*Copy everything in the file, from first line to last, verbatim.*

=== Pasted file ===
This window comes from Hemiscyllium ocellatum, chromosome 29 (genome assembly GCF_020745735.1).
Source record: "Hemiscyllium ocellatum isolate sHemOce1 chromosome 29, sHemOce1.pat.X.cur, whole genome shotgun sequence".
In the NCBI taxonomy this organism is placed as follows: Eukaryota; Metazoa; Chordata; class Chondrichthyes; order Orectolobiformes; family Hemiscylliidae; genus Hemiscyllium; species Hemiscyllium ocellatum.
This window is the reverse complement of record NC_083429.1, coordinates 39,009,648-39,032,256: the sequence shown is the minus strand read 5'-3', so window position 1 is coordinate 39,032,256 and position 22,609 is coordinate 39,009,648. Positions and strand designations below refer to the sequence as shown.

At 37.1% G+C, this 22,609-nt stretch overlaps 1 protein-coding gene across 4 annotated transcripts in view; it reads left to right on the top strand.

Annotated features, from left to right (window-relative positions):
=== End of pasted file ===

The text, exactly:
This window comes from Hemiscyllium ocellatum, chromosome 29 (genome assembly GCF_020745735.1).
Source record: "Hemiscyllium ocellatum isolate sHemOce1 chromosome 29, sHemOce1.pat.X.cur, whole genome shotgun sequence".
In the NCBI taxonomy this organism is placed as follows: Eukaryota; Metazoa; Chordata; class Chondrichthyes; order Orectolobiformes; family Hemiscylliidae; genus Hemiscyllium; species Hemiscyllium ocellatum.
This window is the reverse complement of record NC_083429.1, coordinates 39,009,648-39,032,256: the sequence shown is the minus strand read 5'-3', so window position 1 is coordinate 39,032,256 and position 22,609 is coordinate 39,009,648. Positions and strand designations below refer to the sequence as shown.

At 37.1% G+C, this 22,609-nt stretch overlaps 1 protein-coding gene across 4 annotated transcripts in view; it reads left to right on the top strand.

Annotated features, from left to right (window-relative positions):